E-scooters are a step too far for the sharing economy

e-scooter sharing
Bird e-scooters lounging in Santa Clara, California, recently. Image credit: Karl_Sonnenberg / Shutterstock.com

Not to be outdone by the bike-sharing craze in China, Silicon Valley is jumping on the e-scooter bandwagon, an idea that sounds great but has significant practical difficulties.

Car sharing and ride hailing began in the West but China, with its huge biking population, was the first to come up with the idea of smartphone-powered bike sharing. As the first mover, China dominates the world with plenty of start-ups and by far the most bikes deployed both at home and overseas.

Chinese start-ups Ofo and Mobike are already competing aggressively against each other and the stars are aligning for this to become yet another showdown between Alibaba and Tencent.

However, things are at a much earlier phase overseas, and the ever-inventive Silicon Valley crowd have now also thrown in e-bikes and e-scooters into the mix. An e-scooter is pretty much what it says on the tin and has a 10 kg motor that can have the scooter moving at around 15mph for about 20 miles. The main players are Jump (robust e-bikes) owned by Uber and start-ups Bird, Spin and LimeBike.

The idea behind these vehicles is exactly the same as the dock-less bike sharing schemes common in China, which creates great convenience but is also the source of a lot of problems.

First and foremost, as these vehicles can be left anywhere, there is scope for huge piles of untidy looking pieces of equipment to appear anywhere in a city, cause annoyance and create a hazard. Regulators were unprepared for e-scooters, which meant that they just suddenly appeared on the streets, which put their noses out of joint making them keen to see the back of these and similar schemes.

The result is a new permit scheme with so many limitations and requirements that a free market of transport services is going to be very hard to achieve. This is because services such as this need scale in order to survive, as they are almost entirely based on fixed costs. Limiting each company to 200 scooters in San Francisco could easily be a death sentence.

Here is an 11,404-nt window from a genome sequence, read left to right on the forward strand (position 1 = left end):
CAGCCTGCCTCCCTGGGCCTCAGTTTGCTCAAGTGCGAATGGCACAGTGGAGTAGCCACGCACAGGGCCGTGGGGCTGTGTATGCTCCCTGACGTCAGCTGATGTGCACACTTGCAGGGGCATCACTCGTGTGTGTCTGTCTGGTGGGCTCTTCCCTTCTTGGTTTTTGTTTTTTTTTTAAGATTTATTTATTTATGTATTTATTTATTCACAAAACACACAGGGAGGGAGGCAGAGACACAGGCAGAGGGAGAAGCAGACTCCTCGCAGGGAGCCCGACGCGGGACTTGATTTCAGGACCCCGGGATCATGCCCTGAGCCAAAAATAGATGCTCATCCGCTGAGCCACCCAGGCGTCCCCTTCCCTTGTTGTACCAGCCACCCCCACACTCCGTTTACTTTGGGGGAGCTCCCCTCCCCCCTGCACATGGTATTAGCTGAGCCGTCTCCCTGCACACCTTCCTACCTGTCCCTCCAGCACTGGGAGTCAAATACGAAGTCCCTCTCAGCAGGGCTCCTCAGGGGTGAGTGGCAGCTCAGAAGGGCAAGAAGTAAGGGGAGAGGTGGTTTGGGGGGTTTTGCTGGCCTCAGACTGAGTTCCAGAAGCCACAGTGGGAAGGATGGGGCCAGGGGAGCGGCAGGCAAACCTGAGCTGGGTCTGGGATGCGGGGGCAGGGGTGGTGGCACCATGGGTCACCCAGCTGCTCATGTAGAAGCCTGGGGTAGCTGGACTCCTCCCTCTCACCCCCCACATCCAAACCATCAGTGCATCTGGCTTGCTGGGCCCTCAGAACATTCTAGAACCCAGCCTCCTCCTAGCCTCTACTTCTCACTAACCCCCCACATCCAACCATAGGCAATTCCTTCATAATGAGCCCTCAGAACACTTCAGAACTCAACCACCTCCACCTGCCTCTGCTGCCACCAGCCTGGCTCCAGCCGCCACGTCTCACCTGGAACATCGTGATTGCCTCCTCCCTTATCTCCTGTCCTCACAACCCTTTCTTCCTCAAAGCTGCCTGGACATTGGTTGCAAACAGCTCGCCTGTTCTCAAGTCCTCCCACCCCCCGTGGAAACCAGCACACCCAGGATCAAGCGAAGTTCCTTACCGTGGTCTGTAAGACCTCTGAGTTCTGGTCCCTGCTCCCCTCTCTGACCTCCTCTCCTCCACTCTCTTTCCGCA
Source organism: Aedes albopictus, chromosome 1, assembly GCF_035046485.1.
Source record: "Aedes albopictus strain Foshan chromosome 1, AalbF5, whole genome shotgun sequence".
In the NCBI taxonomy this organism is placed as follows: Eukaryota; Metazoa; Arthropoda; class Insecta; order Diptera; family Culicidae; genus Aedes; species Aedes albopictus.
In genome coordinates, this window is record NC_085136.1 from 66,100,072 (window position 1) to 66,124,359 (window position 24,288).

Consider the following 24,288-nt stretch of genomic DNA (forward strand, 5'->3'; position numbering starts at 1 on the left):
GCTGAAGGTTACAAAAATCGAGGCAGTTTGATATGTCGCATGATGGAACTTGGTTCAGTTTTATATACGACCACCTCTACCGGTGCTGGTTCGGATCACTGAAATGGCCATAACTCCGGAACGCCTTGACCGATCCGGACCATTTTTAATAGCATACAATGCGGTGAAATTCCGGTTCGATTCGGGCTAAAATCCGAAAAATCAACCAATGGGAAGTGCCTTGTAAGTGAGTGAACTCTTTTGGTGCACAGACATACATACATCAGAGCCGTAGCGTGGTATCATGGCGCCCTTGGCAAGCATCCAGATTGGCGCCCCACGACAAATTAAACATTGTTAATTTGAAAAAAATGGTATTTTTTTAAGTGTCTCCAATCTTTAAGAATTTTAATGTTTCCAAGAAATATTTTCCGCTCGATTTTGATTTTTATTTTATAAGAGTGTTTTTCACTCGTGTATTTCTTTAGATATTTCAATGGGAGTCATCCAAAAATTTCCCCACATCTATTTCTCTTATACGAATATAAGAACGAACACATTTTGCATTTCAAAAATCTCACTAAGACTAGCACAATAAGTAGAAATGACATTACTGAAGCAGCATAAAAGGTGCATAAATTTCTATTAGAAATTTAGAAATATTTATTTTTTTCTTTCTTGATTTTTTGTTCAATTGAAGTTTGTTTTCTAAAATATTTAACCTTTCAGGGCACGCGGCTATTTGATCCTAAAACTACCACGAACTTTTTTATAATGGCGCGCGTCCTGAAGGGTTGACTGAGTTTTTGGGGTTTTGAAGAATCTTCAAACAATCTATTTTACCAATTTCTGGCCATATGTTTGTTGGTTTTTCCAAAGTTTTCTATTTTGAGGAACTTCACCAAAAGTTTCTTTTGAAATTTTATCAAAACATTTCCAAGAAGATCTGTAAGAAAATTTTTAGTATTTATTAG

If the scooters can address all of the issues that they face (see below), they will be in huge demand – but that means availability will become a huge problem. This is likely to lead to people giving up trying to rent the scooters, or huge price increases leading to the failure of all players concerned.

This is on top of some very real issues that need to be addressed for e-scooter sharing to be anything more than a fad:

1. Bomb-proof: E-scooters need to be very robust to withstand the punishment that they are almost certain to receive from careless renters. This makes them very expensive to buy, but this is more than made up for in lower maintenance costs in the long-run.

However, the Chinese bike companies are not very long-term oriented, and so to compete in the immediate term, the Americans seem to have followed. Hence, the e-scooters out there do not appear to be very robust, and I suspect that broken-down scooters will soon start appearing in droves. The one exception is Jump, which is offering e-bikes that appear to be robust but obviously much more expensive to buy or make.

2. Charging: E-scooters and to a lesser degree e-bikes (which still work with no battery) need to be charged. This is a big advantage of a docking system, as the requirement to dock the vehicles would also serve as an opportunity for the units to be charged. With the scooters being left anywhere, the companies have to go out every night, collect the scooters, charge them and re-deploy them the next day. This adds a huge amount of fixed cost which I think may overwhelm the economics of this system even without regulatory restrictions and the brutal competition that is likely to ensue.

These types of schemes sound like a great idea and can make some claim to be emission-free (by the vehicle itself, as opposed to the plant that generated the electricity), but they are fraught with problems. In a completely free market with a minimum of regulatory contortions, a period of bloody competition would result in an overall winner, assuming that the issues have been addressed. However, the issues themselves are significant and the powers that be seem not to be very keen on the whole idea.

Hence, I suspect that once economic reality sets in, the novelty wears off and the start-ups are back on the street looking for more money, the market will rapidly consolidate or disappear entirely. I would not be looking to put money into any of these companies.

This article was originally published on RadioFreeMobile

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Richard Windsor
About Richard Windsor 80 Articles
Dr Richard Windsor is the founder of Radio Free Mobile which is an independent research provider. The research helps clients to understand and evaluate the players in the digital ecosystem and presents a unique perspective on how all the pieces fit together in an easy to read and digest way. The product is available on a subscription basis and counts members of the handset, telecom carrier, Internet, semiconductor and financial industries as its subscribers. RFM is the land of the one man band, meaning that Dr. W. also makes the tea.

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